Manchester Airport From The South
How would people from Birmingham, London and the South get to Manchester Airport?
There are two routes.
- Change at Manchester Picaadilly to any of the several tph to Manchester Airport
- Change at Crewe to the Crewe-Manchester Line.
I would use the second option as it’s fifteen minutes quicker and avoids Platform 13/14 at Piccadilly.
I suspect that the train companies will reorganise their services from Crewe to Manchester via the Airport to take advantage of the Ordsall curve and the new electrification North of Manchester.
HS2 Arrives At Crewe
HS2 will have various effects, when it arrives at Crewe in 2027!
One interesting idea, borrowed from the French, would be to split and join, shorter HS2 trains at Crewe. So perhaps two or even three shorter units would work as a larger unit between London and Crewe.
The advantage of this is that anywhere that is electrified and has a platform long enough could get a high-speed service to London and the South, if the market was there.
According to this page in the Guardian, Crewe will be just 58 minutes from London, instead of the fastest time of 97 minutes today.
Currently Crewe to Manchester Airport takes thirty minutes in a Class 323 train. If as I suspect HS2 trains can run efficiently on classic lines, the following times might be possible using the 110 mph Crewe-Manchester Line to complete the journey.
- Manchester Piccadilly – 88 minutes instead of the current 127 minutes.
- Manchester Airport – possibly 78 minutes instead of 144 minutes.
- Stockport – 76 minutes instead of 115 minutes
No services would need any changes.
But a train might leave London, do a quick stop at Crewe, where it divided with one portion going to Manchester Airport and the other to Stockport and Manchester Piccadilly.
The operator would be able to run short HS2 trains on the classic lines to the North and East of Manchester using the lines now being electrified.
Currently, Huddersfield to Manchester Piccadilly takes 33 minutes, so a modern electric train must be able to do the journey in 20 minutes.
On my estimate of 88 minutes to Piccadilly using HS2, on the electrified existing tracks Huddersfield could be reached without a change in 108 minutes.
The current fastest time is 175 minutes with a change at York.
Running HS2 trains through platforms 13/14 at Piccadilly would have no effect on the design of the platforms, as the HS2 trains will be designed to run to any electrified platform, that is long enough.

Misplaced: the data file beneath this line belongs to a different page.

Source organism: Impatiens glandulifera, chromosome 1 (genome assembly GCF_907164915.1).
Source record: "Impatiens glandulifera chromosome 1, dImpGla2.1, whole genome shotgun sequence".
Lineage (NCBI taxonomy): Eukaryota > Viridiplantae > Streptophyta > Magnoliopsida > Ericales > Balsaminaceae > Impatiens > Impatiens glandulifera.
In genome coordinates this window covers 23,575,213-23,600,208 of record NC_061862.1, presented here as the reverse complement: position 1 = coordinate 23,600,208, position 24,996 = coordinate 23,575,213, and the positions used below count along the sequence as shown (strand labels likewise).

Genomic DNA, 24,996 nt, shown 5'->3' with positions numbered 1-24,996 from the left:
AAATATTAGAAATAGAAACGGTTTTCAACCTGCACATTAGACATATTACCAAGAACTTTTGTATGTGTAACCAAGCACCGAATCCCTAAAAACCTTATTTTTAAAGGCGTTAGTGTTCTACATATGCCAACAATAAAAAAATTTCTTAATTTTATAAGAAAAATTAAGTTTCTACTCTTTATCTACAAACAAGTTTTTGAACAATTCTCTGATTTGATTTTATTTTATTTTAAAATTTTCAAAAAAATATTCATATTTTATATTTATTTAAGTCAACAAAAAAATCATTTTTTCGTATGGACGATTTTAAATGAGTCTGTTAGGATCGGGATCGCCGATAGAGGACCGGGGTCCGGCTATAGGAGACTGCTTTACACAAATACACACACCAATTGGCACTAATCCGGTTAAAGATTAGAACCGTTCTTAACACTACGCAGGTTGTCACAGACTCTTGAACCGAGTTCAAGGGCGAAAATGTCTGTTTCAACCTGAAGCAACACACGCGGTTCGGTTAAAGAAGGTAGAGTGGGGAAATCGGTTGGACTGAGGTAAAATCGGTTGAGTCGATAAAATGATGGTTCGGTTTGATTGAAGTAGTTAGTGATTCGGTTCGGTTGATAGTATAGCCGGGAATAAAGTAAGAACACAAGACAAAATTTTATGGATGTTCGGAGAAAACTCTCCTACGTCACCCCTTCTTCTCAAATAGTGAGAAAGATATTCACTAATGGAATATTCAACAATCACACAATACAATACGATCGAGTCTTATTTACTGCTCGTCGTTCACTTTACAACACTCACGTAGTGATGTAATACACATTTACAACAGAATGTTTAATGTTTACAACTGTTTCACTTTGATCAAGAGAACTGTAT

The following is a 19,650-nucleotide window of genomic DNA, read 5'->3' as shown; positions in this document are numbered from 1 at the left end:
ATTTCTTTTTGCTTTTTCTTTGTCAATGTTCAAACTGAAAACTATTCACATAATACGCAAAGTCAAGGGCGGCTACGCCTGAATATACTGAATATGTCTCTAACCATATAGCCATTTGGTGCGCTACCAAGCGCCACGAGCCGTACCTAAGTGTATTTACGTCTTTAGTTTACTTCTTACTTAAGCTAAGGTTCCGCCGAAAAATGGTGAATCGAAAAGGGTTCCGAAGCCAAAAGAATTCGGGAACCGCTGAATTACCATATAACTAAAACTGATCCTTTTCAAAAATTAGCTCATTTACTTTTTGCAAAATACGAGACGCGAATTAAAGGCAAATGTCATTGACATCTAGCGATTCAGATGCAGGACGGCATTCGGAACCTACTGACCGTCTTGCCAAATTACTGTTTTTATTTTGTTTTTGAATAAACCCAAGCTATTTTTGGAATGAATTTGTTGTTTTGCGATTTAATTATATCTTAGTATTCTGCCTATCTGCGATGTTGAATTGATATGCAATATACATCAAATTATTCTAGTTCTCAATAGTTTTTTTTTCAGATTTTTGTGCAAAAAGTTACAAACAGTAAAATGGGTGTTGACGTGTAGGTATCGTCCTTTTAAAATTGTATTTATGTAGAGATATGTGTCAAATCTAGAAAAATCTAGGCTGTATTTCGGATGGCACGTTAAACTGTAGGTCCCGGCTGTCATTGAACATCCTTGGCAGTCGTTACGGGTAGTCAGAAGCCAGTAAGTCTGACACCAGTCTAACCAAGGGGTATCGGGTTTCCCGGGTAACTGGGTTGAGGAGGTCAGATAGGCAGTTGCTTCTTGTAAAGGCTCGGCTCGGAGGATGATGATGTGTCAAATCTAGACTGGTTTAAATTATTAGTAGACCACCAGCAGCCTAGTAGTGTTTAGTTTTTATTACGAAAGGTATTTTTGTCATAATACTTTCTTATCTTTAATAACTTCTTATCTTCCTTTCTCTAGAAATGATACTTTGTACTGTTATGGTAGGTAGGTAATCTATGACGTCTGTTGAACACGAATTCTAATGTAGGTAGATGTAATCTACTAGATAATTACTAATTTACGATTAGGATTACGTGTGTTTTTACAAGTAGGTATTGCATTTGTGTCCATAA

The interesting destination of a portion of a train would be Blackburn, if the electrification was extended to the town.
I estimate it could be done in 133 minutes without a change as opposed to 162 minutes today with a change at Preston.
Until 1964, the Ribble Valley Line used to host a Manchester-Glasgow express and now I believe it could have a HS2 service to and from London.
Manchester and its environs will get a much better rail system.
But I suspect it will be some years before Piccadilly gets Platforms 15/16
I picked up two reports on airports this week.
This report on the BBC is entitled Heathrow airport delay gutless, says business group and talks about a lot of the fallout from David Cameron’s decision not to decide on a new runway for the South-East.
In contrast, you have this report in the Manchester Evening News entitled New images shows possible high-tech future of Manchester Airport’s check-in after ‘Super Terminal’ transformation, which describes the airports expansion plans.
Expanding Heathrow seems to generate controversy in super-tanker loads, whereas Manchester doesn’t sem to attract anything like the same level, even when you take the different sizes into account.
Look at this Google Map of Heathrow.
Compare it with this one of Manchester Airport.
I don’t know for sure, but it would appear from these maps and larger ones, that Heathrow has used up much more of the available space around the runways, whereas Manchester hasn’t!
When Heathrow wanted to build Terminal 5, they had to move a sewage works, and another terminal would be difficult on the same site. Manchester has some space left.
So any expansion at Heathrow needs to expand the airport site, which is where a lot of the opposition comes from.
In my view the only way to expand Heathrow is to make better use of the current runways and the terminals. But that can only go on for so long!
And would the locals object to more landings and take-offs? You bet they would!
David Cameron is no fool and he knows that with the opposition of Boris Johnson and nearly all the candidates for the London Mayor against Heathrow, that it will never gain a third runway.
I hate to look backwards but the Roskill Commission of the 1960s and their eventual decision by a roundabout route was for an airport on Maplin Sands to the East of Southend.
But Harold Wilson’s government cancelled this airport, just as they did the Picc-Vic Tunnel in Manchester and improvement of the rail lines across the Pennines.